How extraordinary that I should think of her now. Ten years since I saw those brown eyes, ten years since goodbye and yet for some reason I think of her today. I am waiting at lights.
Green, I drive through the intersection. On my left I catch sight of a blue coat. She wore one just like that when we met in the cafe. She wouldn’t come to the house, too personal she said.
I change down for the climb towards home, sun dropping behind the factories in my rear view and in the windscreen my face becomes her. I see the line of her fine neck, a light silver chain. Her chin and jaw line defined in the reflection of the dying day. Her hair falling about her heart shaped face.
Grace in all her exceptional beauty and those eyes brown with a hint of gold search my face from its own reflection. I feel her skin then warm and smooth but not on my hands, rather in them. I am for a moment, in the dying day, Grace Winters.
I stretch my shoulders and see her in reflection do the same. I hear her voice from my mouth, whisper her name. “Grace” I look again into brown and gold. Her neck so delicate and fine and I remember.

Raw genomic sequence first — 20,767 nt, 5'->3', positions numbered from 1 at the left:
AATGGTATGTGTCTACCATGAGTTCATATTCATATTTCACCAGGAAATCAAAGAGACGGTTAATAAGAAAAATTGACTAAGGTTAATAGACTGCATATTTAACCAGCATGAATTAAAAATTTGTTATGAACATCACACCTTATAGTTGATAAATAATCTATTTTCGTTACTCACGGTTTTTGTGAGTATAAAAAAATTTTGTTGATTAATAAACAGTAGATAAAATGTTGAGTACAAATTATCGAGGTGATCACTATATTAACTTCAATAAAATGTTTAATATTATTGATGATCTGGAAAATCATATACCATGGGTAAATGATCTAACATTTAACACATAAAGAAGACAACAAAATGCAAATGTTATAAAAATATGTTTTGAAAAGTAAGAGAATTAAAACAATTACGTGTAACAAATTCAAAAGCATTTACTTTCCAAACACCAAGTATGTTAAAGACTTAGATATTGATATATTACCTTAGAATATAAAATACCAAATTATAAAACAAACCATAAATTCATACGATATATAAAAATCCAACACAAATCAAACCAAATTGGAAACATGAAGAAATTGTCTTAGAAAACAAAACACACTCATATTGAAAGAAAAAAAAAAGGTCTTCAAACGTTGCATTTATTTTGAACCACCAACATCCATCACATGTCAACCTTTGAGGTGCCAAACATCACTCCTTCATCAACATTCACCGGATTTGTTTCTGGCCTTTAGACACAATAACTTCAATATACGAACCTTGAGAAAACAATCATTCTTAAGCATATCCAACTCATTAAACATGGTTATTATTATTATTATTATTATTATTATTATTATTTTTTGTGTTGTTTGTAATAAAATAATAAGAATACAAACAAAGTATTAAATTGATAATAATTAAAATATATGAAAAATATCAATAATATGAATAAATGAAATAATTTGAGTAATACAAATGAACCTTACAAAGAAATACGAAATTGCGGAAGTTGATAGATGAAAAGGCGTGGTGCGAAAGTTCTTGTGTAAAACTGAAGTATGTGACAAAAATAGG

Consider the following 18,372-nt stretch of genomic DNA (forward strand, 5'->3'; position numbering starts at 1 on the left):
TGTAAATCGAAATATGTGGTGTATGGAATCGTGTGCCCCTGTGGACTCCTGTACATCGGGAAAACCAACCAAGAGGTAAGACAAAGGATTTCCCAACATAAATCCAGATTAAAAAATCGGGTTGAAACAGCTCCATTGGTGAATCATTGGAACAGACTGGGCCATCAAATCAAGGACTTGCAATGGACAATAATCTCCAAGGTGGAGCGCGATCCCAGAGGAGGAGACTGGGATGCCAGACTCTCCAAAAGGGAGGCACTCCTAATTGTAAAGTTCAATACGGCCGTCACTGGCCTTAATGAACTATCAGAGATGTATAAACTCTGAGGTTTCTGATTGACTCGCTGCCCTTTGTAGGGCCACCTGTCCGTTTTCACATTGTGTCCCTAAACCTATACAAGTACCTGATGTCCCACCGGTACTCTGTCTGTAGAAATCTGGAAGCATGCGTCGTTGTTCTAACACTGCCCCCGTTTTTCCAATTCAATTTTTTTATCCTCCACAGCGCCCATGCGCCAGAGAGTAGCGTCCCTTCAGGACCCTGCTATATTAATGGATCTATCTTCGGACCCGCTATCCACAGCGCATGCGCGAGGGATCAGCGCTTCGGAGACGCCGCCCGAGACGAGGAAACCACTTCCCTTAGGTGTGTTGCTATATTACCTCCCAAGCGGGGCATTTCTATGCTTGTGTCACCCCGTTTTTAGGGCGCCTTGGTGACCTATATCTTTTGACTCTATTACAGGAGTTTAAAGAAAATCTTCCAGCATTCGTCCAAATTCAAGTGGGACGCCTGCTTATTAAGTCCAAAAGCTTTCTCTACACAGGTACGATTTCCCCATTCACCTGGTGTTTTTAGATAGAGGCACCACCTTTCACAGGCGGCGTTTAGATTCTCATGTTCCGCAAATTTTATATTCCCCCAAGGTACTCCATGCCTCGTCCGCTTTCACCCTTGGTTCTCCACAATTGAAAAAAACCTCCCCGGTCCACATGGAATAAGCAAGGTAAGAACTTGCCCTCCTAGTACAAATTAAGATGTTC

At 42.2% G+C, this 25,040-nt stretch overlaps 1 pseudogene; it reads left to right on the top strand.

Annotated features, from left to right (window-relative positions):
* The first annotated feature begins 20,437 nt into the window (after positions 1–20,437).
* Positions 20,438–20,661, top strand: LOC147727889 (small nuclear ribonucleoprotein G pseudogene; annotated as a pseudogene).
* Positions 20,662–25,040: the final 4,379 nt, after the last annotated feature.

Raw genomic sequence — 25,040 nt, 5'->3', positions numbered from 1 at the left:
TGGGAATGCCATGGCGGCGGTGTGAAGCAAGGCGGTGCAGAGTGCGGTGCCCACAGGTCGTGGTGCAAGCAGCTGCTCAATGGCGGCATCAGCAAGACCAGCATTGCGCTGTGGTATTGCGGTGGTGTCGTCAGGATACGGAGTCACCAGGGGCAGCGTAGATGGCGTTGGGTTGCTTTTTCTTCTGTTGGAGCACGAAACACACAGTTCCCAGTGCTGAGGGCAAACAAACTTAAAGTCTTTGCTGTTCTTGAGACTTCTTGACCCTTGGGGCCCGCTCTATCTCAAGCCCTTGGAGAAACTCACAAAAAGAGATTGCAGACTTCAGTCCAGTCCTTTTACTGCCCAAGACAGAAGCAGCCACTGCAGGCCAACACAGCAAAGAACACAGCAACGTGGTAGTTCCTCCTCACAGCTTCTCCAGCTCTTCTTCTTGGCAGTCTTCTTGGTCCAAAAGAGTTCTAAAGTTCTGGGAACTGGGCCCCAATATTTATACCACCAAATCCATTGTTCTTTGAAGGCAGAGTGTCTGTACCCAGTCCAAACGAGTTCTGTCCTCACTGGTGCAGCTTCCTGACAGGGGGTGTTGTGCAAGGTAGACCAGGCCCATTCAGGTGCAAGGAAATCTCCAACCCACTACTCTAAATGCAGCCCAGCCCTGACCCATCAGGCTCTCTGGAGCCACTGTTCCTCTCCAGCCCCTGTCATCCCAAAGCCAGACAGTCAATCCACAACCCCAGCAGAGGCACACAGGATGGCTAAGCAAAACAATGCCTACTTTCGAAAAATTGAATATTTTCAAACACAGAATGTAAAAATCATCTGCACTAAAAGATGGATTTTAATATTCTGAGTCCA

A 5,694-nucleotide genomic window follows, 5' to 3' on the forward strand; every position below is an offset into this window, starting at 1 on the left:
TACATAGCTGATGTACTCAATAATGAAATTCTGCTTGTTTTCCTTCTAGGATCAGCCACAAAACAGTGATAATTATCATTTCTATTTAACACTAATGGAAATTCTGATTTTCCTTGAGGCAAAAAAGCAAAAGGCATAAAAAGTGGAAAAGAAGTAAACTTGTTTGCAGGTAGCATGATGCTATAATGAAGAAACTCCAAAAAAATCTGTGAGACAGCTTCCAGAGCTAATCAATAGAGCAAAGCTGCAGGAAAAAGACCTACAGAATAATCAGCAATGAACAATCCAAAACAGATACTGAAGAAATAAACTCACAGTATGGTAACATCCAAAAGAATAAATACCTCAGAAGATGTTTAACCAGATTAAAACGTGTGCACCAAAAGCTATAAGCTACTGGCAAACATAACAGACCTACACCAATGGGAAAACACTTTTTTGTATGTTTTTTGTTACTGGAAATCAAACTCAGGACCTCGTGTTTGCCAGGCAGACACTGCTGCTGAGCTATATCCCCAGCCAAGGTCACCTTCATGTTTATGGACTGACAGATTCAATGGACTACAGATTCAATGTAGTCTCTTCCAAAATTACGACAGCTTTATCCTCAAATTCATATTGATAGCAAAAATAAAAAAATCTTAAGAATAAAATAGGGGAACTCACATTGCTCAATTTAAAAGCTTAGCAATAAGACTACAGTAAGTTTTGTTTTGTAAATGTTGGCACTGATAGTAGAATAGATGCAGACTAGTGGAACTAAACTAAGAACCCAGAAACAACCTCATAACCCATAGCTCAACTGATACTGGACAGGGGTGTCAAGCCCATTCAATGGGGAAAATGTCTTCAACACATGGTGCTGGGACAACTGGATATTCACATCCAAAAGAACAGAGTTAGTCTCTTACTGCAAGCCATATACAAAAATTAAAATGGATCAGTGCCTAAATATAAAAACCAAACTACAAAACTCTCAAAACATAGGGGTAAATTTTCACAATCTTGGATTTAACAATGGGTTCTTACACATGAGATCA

I pull the car under the port.
Lights are on in the house. I sit for a moment in the heavy shade, reflections now stronger, her face perfect. Around her the Formica tables and chairs of the café, gone now, long demolished.
Then I see her with the brick of the alley behind her. My hands which are now hers about the slimness of neck. Beyond the reflection, the sea foaming on the golden shore and the trees of the garden hula in the evening breeze. My mind registers nothing as I struggle for breath. I see her mouth curve into a smile. Her eyes, brown with flecks of gold, cold now, I never noticed that before. Breath is all but gone. I see her face dissolve, replaced in that last instant by my own dying image.
© Dave Kavanagh 2016